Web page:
As I sit here on the cusp of my third trimester with my fourth baby, I've had a lot of time to think about my favorite subject, food. I have been thinking about what a nourished pregnancy looks like. When you look at a pregnant mother who is truly nourished, is she thin? Is she heavy? What does it look like. I believe that every woman's body handles pregnancy differently and in turn, looks different. Some women stay thin looking all over and gain the usual 30 lbs or so but have that healthy pregnancy glow. Others gain all over and may even go over the "recommended" weight gain but again, still have that glow. What I see when I look in the mirror is a mom who while gaining weight all over has maintained her pre-pregnancy clothes size, has beautiful skin, bright eyes, and looks very healthy. With my youngest daughter, I gained just about 30 lbs. I am already almost at 30 lbs and I still have 12 weeks to go! I am not worried though because I am eating what I am supposed to be eating an exercising every day. My body knows what to do and how much it needs to gain. Am I a fan of weight gain? Well, no! Of course not! What woman is? However, it is temporary and it will come off beginning when I hold my beautiful baby in my arms.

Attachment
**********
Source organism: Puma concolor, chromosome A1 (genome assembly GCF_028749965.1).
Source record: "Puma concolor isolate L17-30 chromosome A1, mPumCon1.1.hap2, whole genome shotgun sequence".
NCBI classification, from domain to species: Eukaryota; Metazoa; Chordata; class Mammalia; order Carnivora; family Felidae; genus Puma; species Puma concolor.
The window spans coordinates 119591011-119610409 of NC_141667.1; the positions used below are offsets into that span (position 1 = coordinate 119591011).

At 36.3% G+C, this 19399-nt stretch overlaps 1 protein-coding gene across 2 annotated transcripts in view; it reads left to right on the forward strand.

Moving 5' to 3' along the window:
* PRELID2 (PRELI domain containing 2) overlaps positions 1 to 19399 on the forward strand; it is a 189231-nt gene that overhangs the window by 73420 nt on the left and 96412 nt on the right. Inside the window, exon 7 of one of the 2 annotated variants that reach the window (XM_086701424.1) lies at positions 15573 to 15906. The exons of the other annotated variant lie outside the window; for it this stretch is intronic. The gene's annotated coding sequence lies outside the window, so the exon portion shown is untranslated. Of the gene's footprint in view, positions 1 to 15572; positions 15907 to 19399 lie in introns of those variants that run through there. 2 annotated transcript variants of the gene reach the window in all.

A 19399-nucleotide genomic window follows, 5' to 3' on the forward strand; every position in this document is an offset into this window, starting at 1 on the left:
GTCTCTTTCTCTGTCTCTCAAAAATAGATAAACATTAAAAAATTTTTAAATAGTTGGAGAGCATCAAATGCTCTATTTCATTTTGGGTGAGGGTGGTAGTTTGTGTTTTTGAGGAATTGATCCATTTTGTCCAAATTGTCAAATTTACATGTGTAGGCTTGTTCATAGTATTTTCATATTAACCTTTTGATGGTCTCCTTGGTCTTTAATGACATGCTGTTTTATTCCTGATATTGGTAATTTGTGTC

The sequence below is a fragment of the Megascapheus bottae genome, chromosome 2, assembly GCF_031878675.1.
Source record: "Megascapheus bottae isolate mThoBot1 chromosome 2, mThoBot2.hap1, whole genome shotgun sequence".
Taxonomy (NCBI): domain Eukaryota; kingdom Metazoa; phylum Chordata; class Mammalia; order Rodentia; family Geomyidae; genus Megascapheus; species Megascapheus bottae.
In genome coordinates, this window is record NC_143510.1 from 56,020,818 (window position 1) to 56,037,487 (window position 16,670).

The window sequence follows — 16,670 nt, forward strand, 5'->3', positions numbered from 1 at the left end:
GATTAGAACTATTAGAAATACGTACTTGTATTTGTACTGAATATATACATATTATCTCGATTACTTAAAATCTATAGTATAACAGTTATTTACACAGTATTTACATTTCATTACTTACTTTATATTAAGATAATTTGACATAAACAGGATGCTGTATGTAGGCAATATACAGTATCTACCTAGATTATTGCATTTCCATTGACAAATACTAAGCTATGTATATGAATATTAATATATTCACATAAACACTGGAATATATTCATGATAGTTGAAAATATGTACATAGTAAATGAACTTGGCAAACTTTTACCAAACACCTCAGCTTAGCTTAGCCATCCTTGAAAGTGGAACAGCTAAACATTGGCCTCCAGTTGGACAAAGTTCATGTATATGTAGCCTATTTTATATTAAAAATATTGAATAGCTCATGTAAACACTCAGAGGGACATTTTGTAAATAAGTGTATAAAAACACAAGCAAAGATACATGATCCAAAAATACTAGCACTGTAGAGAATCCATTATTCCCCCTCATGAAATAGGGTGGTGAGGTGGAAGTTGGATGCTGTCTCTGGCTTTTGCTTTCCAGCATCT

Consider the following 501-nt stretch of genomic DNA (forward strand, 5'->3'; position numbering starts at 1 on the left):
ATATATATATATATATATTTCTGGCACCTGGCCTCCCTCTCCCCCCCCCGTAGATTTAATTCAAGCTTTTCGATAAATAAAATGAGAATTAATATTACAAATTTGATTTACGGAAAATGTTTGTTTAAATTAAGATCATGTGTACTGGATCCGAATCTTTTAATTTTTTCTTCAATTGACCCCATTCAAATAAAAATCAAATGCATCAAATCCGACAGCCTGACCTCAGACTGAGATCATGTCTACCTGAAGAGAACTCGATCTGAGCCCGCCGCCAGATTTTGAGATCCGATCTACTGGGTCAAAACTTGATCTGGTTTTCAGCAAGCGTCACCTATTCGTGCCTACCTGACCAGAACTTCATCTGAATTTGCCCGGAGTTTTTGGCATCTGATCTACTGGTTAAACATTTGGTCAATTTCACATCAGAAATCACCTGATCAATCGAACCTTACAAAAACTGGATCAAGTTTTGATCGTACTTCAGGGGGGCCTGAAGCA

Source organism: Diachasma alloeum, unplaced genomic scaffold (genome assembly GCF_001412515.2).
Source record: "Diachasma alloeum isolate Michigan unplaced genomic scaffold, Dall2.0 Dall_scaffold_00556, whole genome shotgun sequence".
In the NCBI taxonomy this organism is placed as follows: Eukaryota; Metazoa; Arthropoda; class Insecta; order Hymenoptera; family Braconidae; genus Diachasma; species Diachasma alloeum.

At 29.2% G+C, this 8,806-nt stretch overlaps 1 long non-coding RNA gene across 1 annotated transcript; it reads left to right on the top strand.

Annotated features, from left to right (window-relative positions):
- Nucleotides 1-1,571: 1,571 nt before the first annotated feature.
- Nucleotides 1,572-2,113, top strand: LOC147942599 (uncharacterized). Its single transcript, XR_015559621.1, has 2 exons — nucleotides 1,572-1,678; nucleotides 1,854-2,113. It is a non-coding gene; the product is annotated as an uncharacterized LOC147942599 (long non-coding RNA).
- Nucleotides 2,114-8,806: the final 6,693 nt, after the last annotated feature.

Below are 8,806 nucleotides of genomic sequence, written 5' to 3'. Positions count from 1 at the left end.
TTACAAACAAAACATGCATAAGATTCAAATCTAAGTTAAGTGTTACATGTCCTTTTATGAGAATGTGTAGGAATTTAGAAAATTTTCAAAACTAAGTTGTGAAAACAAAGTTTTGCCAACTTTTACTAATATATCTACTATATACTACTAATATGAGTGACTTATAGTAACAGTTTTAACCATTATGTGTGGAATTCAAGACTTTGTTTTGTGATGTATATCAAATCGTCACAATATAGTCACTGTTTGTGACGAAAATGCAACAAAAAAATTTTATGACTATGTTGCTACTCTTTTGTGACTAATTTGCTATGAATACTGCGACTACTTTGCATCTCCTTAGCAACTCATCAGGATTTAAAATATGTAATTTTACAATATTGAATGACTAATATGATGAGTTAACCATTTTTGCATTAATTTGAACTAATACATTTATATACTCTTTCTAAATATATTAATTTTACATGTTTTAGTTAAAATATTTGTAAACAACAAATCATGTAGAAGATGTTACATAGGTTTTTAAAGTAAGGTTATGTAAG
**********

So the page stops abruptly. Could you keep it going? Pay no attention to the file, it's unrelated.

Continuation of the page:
So what does a nourished mother eat? I think this will vary mother to mother. If you are a vegan or vegetarian, your nourishment will look different than a mother who follows a more traditional foods way of eating. For me, I try to be mindful of what it seems like my body needs. I loosely follow the Weston A. Price Foundation's recommendations for what to eat while pregnant but it tends to be too much food for me. I drink raw milk every day. During my first trimester I drank well over a quart per day. I was nauseated all day every day and raw milk was the one thing I could drink and feel satisfied from. I eat a lot of vegetables, especially salads with apple cider vinegar, olive oil, and dulse(seaweed) flakes. I belong to a CSA and get a box of vegetables weekly so I have been eating quite a few tomatoes and eggplants as of late. I drink coconut water and pregnancy tea which I think is truly key in being nourished. I get so many vitamins and minerals from the pregnancy tea and feel so amazing when I drink it. *See recipe below. Because I have myself on a regular workout schedule, I feel that the coconut water really replenishes my electrolytes and gives me the potassium I need to avoid leg cramps. I eat pastured eggs from a local farm every morning for breakfast. Eggs are the perfect food with many of the essential vitamins and minerals that mom and baby need to stay nourished. The yolks of my eggs are orange from the chickens being able to roam free and eat grass and bugs like they are meant to.